Fresno murder-for-hire trial continues despite out-of-bounds testimony
The prosecution’s case in the Fresno murder-for-hire trial nearly came to an abrupt end Thursday when a police detective violated a court order by telling jurors an informant was shot prior to the trial.
Fresno County Superior Court Judge W. Kent Hamlin clearly was upset at detective Michael Scholl’s gaffe — especially since a female juror told the court that the testimony about the informant being shot left her uneasy.
In a note, the juror told Hamlin that she has concerns as to whether she and the other jurors would be at risk if they convicted Daljit Singh on a charge of solicitation of murder.
Hamlin could have dismissed the charge or declared a mistrial that would allow prosecutors to retry the case with a new jury. But after a lengthy hearing outside the panel’s presence, Hamlin ruled that the trial could continue.
“Though it was inappropriate, it was inadvertent,” Hamlin said. “There was no intent to poison this trial.”
Prosecutor David Shabaglian breathed a sigh of relief. He will rest his case today. Afterward, attorneys for Singh will call witnesses on his behalf.
Singh, 43, is accused of asking police informant Joe Luis Yzaguirre Jr. to find someone to kill Singh’s former business partner — Fresno community leader Rama Kant Dawar — in April last year.
Shabaglian contends Singh wanted Dawar dead because a lawsuit between the two former business partners and nearly $41,000 in damages was decided in Dawar’s favor.
At the direction of the Fresno Police Department, Yzaguirre secretly taped Singh allegedly talking about hiring a hit man to “take out” Dawar.
Singh’s lead attorney, Anthony Capozzi, has acknowledge that Yzaguirre’s recordings are damaging evidence.
But he said Singh was just blowing off steam and had pulled out of the plot and never intended to kill Dawar.
If convicted, Singh, who also goes by Danny Multani, faces up to nine years in prison.
In a strange twist to the case, Yzaguirre was shot in his chest at a vacant Clovis house in November just as Singh’s trial was supposed to begin. The shooting remains unsolved and Yzaguirre’s injury delayed the trial to this month.
Hamlin has gone to great lengths to prevent the jury from learning about Yzaguirre’s shooting because the judge said it would be prejudicial toward Singh since there was no evidence to link Singh to it.
Prior to the start of the trial on June 7, Hamlin ruled that witnesses could not bring up the shooting of Yzaguirre. And when Yzaguirre testified this week, the judge made sure the informant kept his jacket on to hide a bullet-proof vest he is wearing.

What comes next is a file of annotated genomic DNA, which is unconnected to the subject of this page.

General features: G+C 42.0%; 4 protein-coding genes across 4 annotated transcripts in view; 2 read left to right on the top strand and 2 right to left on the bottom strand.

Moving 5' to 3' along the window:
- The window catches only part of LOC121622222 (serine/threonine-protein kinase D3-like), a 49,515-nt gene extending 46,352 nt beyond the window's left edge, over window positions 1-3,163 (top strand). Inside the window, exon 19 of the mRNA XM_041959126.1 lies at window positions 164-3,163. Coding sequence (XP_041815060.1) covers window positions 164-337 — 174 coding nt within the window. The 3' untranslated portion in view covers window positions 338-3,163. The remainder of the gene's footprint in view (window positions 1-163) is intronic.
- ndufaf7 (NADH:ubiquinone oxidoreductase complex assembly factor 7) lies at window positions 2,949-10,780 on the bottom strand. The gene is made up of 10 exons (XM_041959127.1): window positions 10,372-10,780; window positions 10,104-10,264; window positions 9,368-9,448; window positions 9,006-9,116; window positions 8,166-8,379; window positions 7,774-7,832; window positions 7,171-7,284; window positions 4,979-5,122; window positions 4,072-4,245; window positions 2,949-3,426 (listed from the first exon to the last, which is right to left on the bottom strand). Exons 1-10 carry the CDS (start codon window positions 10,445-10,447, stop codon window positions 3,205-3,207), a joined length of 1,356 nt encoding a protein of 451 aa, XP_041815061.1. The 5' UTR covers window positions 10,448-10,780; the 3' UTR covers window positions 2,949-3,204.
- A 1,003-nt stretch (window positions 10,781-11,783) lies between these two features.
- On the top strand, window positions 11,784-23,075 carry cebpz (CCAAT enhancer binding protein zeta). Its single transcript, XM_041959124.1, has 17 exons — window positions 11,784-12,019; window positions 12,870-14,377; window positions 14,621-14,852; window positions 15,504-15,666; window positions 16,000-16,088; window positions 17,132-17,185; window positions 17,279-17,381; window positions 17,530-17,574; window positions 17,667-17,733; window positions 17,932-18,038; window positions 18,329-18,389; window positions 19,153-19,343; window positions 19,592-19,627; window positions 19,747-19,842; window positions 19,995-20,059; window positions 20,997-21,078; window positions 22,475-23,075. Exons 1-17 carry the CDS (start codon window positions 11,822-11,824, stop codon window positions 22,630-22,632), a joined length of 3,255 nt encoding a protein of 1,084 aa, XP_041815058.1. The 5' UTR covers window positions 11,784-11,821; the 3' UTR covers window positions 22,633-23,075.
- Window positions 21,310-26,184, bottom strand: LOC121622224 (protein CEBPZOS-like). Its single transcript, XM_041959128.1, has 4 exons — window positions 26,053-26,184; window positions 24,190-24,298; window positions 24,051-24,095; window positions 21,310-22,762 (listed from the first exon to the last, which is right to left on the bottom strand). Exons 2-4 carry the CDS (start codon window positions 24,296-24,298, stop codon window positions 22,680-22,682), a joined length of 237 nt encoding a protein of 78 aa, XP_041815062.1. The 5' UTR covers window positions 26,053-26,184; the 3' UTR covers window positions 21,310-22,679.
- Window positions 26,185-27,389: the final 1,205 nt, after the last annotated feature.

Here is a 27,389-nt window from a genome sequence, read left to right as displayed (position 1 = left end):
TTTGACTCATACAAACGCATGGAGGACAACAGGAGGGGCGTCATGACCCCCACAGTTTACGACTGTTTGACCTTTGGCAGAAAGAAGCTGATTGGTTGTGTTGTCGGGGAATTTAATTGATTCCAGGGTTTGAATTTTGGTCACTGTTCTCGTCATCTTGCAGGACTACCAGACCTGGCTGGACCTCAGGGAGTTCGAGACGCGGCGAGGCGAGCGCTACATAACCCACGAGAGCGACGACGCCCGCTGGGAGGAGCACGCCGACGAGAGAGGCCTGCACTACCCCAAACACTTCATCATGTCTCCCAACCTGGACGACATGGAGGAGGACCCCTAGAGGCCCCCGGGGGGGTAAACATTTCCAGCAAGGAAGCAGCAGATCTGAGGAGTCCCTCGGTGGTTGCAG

Scholl, however, mentioned the shooting Thursday morning while being cross-examined by Capozzi’s son, attorney Nicholas Capozzi.
Outside the presence of the jury, Anthony Capozzi asked Hamlin to dismiss the charges, saying Scholl’s testimony was “highly prejudicial” toward Singh. Capozzi also said he believed he was winning the case and argued that a mistrial would be unfair since Singh could not afford to hire him for a second trial.
Shabaglian countered, telling Hamlin he told witnesses not to talk about Yzaguirre being shot. Fresno police detective George Imirian, the lead detective in the case, also said he told witnesses, including Scholl, not to talk about the shooting.
Initially, Hamlin pondered whether Scholl violated the court order intentionally to force a mistrial and give prosecutors “another swing at the case.” But the judge gave Scholl the benefit of the doubt, saying the detective likely didn’t reveal Yzaguirre’s shooting on purpose. Hamlin noted for the record that Scholl was on medical leave with a hand injury and was taking pain medication.
Before making his ruling, Hamlin asked the juror who voiced concerns about her safety whether she could disregard the detective’s testimony and render a fair decision. The juror said she could and was allowed to stay on the panel.
Hamlin later addressed the entire panel. He said the detective violated a court order and asked the jury to disregard Scholl’s testimony about the shooting.
“I’m counting on each of you to follow the court’s instruction,” Hamlin said. “If you can’t, please inform me.”
By Pablo Lopez